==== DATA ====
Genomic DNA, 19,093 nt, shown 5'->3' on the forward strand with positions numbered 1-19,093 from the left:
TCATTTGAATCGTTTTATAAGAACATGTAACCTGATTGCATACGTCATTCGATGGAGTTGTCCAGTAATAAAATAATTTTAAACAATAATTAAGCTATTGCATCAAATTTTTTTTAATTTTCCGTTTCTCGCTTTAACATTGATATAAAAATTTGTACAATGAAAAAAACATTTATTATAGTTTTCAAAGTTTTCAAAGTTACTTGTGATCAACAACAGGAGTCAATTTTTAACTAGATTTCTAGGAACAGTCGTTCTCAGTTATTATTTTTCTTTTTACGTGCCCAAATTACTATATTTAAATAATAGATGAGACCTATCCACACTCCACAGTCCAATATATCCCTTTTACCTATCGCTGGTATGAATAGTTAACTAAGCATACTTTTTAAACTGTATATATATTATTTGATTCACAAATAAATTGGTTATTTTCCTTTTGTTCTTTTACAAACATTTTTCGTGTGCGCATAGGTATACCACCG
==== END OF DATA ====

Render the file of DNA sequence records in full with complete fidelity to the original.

Genomic DNA, 19,093 nt, shown 5'->3' on the forward strand with positions numbered 1-19,093 from the left:
TCATTTGAATCGTTTTATAAGAACATGTAACCTGATTGCATACGTCATTCGATGGAGTTGTCCAGTAATAAAATAATTTTAAACAATAATTAAGCTATTGCATCAAATTTTTTTTAATTTTCCGTTTCTCGCTTTAACATTGATATAAAAATTTGTACAATGAAAAAAACATTTATTATAGTTTTCAAAGTTTTCAAAGTTACTTGTGATCAACAACAGGAGTCAATTTTTAACTAGATTTCTAGGAACAGTCGTTCTCAGTTATTATTTTTCTTTTTACGTGCCCAAATTACTATATTTAAATAATAGATGAGACCTATCCACACTCCACAGTCCAATATATCCCTTTTACCTATCGCTGGTATGAATAGTTAACTAAGCATACTTTTTAAACTGTATATATATTATTTGATTCACAAATAAATTGGTTATTTTCCTTTTGTTCTTTTACAAACATTTTTCGTGTGCGCATAGGTATACCACCG